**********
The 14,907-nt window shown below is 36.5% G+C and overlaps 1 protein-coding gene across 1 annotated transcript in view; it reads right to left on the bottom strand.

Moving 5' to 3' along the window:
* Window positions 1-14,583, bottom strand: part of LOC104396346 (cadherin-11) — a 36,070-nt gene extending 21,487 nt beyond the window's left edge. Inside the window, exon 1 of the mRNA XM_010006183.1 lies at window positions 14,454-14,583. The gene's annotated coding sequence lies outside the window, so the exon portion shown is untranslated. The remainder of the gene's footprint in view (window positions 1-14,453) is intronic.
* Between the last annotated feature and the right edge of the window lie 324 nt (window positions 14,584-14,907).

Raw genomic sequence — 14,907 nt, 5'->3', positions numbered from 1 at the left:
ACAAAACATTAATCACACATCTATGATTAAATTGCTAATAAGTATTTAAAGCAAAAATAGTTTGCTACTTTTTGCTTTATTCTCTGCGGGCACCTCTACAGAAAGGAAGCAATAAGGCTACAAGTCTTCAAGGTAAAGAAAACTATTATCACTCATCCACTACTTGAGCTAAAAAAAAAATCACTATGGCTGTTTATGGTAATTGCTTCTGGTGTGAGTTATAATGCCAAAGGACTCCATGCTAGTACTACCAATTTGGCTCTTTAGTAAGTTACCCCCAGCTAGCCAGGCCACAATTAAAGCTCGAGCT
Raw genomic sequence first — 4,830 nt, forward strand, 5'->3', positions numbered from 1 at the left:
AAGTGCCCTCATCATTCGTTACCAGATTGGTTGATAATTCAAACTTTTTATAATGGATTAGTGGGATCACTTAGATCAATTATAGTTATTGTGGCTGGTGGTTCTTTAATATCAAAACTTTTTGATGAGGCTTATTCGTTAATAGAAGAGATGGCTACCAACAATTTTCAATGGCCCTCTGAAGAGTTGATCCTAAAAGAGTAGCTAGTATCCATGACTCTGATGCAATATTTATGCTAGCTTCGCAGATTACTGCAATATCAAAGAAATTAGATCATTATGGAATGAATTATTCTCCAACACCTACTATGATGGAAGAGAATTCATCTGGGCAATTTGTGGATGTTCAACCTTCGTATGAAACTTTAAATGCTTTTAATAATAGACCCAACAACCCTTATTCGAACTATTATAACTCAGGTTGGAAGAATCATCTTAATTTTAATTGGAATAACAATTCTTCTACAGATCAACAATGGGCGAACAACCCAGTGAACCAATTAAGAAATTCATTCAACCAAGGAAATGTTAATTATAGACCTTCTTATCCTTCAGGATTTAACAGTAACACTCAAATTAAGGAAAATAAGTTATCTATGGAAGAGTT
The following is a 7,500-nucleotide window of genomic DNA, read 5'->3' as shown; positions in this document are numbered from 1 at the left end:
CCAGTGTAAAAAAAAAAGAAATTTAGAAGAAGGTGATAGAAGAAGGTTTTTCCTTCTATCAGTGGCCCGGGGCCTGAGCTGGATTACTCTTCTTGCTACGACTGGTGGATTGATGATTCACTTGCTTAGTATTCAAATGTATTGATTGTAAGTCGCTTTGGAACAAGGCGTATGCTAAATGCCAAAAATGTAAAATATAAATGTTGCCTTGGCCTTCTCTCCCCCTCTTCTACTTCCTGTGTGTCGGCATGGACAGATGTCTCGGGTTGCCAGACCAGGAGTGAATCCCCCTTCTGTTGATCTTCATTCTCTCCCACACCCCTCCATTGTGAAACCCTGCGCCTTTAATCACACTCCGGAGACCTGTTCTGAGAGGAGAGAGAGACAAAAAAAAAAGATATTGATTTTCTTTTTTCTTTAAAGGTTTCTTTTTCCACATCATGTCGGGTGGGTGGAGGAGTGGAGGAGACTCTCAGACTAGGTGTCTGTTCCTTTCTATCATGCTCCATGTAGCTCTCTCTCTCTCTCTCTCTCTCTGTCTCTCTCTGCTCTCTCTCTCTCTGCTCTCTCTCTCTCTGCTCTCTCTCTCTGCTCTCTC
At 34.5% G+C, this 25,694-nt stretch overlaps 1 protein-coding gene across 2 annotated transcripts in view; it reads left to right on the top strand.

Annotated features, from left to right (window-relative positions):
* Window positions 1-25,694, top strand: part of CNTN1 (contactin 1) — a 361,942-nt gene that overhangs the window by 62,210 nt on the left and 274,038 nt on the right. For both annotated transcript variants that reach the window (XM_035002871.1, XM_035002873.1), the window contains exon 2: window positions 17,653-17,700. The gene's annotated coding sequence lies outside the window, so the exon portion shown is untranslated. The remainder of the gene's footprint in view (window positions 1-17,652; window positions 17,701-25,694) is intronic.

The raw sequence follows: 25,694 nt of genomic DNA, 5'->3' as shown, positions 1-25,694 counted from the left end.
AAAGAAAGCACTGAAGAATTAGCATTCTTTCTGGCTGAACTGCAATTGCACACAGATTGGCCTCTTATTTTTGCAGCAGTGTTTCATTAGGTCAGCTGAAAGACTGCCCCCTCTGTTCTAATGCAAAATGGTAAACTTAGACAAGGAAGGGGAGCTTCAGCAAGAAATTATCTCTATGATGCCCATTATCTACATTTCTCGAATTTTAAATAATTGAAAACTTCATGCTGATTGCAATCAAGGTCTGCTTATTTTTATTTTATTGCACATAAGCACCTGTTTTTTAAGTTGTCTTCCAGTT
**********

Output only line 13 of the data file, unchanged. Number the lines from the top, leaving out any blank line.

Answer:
* Window positions 1-25,694, top strand: part of CNTN1 (contactin 1) — a 361,942-nt gene that overhangs the window by 62,210 nt on the left and 274,038 nt on the right. For both annotated transcript variants that reach the window (XM_035002871.1, XM_035002873.1), the window contains exon 2: window positions 17,653-17,700. The gene's annotated coding sequence lies outside the window, so the exon portion shown is untranslated. The remainder of the gene's footprint in view (window positions 1-17,652; window positions 17,701-25,694) is intronic.